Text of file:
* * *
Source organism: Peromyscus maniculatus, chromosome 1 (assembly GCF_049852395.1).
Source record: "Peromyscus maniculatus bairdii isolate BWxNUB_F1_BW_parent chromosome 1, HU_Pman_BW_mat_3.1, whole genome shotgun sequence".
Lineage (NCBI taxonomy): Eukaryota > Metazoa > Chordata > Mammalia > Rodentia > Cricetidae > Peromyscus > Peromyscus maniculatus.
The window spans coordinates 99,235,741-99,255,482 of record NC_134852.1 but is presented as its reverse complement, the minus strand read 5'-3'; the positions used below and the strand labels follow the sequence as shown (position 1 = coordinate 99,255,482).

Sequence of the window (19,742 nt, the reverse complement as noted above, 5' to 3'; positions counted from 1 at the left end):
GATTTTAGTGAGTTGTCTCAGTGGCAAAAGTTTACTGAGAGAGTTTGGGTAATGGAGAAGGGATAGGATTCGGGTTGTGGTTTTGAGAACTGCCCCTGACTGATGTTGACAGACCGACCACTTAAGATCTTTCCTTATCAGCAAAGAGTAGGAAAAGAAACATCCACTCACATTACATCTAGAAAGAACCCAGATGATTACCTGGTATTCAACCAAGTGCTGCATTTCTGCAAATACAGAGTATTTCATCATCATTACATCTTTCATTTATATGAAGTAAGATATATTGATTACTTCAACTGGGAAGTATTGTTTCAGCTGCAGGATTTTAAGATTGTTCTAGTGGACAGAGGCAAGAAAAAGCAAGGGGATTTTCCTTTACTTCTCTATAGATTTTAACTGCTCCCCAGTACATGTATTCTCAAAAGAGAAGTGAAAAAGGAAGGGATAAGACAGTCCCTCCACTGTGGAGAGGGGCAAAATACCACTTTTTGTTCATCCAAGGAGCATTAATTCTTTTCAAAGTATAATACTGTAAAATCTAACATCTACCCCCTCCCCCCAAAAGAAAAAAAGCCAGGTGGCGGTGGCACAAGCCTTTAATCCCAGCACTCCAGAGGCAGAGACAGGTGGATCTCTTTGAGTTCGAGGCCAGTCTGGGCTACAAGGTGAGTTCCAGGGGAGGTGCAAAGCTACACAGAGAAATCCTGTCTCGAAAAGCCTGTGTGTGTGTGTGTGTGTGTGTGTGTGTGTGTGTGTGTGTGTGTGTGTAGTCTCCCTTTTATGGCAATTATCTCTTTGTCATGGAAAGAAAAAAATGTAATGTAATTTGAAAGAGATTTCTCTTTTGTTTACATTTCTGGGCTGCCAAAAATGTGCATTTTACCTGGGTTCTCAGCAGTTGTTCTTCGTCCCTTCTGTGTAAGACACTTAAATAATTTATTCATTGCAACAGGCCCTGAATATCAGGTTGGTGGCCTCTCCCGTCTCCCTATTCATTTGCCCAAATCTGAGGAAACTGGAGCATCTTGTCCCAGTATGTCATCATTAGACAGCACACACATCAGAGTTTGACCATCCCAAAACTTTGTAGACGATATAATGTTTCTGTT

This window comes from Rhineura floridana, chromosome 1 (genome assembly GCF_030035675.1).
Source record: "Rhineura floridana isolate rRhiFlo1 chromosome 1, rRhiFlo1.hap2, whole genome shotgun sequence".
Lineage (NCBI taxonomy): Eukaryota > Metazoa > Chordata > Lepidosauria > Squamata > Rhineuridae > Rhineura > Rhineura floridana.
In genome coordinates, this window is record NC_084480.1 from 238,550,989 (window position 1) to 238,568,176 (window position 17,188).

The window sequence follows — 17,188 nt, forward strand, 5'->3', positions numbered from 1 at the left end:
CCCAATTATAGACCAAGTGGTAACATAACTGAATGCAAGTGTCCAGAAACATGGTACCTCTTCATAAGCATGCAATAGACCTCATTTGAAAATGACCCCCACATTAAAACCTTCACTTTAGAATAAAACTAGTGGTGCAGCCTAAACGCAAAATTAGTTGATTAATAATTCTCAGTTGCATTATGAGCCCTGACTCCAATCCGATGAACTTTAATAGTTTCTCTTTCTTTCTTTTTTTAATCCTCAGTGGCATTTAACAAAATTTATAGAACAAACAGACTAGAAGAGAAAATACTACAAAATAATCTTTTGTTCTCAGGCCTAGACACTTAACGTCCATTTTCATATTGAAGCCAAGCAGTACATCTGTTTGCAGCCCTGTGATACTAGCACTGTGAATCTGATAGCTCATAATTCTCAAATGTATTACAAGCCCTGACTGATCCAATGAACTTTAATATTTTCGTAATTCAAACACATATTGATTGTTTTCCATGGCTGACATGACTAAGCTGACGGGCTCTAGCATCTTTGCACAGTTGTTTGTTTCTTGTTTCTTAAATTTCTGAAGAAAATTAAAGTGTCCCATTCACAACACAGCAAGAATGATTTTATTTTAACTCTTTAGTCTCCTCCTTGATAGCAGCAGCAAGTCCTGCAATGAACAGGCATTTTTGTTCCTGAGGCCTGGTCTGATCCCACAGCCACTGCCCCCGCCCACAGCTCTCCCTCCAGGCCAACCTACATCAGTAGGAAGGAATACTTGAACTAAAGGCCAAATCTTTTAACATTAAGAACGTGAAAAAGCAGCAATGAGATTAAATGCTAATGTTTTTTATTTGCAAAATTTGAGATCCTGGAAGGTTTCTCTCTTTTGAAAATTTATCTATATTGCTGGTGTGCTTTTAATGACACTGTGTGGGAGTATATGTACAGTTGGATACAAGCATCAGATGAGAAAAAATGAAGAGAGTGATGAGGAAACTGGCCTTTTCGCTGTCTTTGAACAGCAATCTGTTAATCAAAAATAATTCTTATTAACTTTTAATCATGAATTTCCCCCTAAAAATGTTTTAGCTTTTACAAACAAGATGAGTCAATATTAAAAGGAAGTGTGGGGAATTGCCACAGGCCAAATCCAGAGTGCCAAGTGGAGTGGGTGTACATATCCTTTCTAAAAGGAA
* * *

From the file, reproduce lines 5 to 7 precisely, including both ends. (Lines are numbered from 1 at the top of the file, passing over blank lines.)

Sequence of the window (19,742 nt, the reverse complement as noted above, 5' to 3'; positions counted from 1 at the left end):
GATTTTAGTGAGTTGTCTCAGTGGCAAAAGTTTACTGAGAGAGTTTGGGTAATGGAGAAGGGATAGGATTCGGGTTGTGGTTTTGAGAACTGCCCCTGACTGATGTTGACAGACCGACCACTTAAGATCTTTCCTTATCAGCAAAGAGTAGGAAAAGAAACATCCACTCACATTACATCTAGAAAGAACCCAGATGATTACCTGGTATTCAACCAAGTGCTGCATTTCTGCAAATACAGAGTATTTCATCATCATTACATCTTTCATTTATATGAAGTAAGATATATTGATTACTTCAACTGGGAAGTATTGTTTCAGCTGCAGGATTTTAAGATTGTTCTAGTGGACAGAGGCAAGAAAAAGCAAGGGGATTTTCCTTTACTTCTCTATAGATTTTAACTGCTCCCCAGTACATGTATTCTCAAAAGAGAAGTGAAAAAGGAAGGGATAAGACAGTCCCTCCACTGTGGAGAGGGGCAAAATACCACTTTTTGTTCATCCAAGGAGCATTAATTCTTTTCAAAGTATAATACTGTAAAATCTAACATCTACCCCCTCCCCCCAAAAGAAAAAAAGCCAGGTGGCGGTGGCACAAGCCTTTAATCCCAGCACTCCAGAGGCAGAGACAGGTGGATCTCTTTGAGTTCGAGGCCAGTCTGGGCTACAAGGTGAGTTCCAGGGGAGGTGCAAAGCTACACAGAGAAATCCTGTCTCGAAAAGCCTGTGTGTGTGTGTGTGTGTGTGTGTGTGTGTGTGTGTGTGTGTGTGTGTAGTCTCCCTTTTATGGCAATTATCTCTTTGTCATGGAAAGAAAAAAATGTAATGTAATTTGAAAGAGATTTCTCTTTTGTTTACATTTCTGGGCTGCCAAAAATGTGCATTTTACCTGGGTTCTCAGCAGTTGTTCTTCGTCCCTTCTGTGTAAGACACTTAAATAATTTATTCATTGCAACAGGCCCTGAATATCAGGTTGGTGGCCTCTCCCGTCTCCCTATTCATTTGCCCAAATCTGAGGAAACTGGAGCATCTTGTCCCAGTATGTCATCATTAGACAGCACACACATCAGAGTTTGACCATCCCAAAACTTTGTAGACGATATAATGTTTCTGTT

This window comes from Rhineura floridana, chromosome 1 (genome assembly GCF_030035675.1).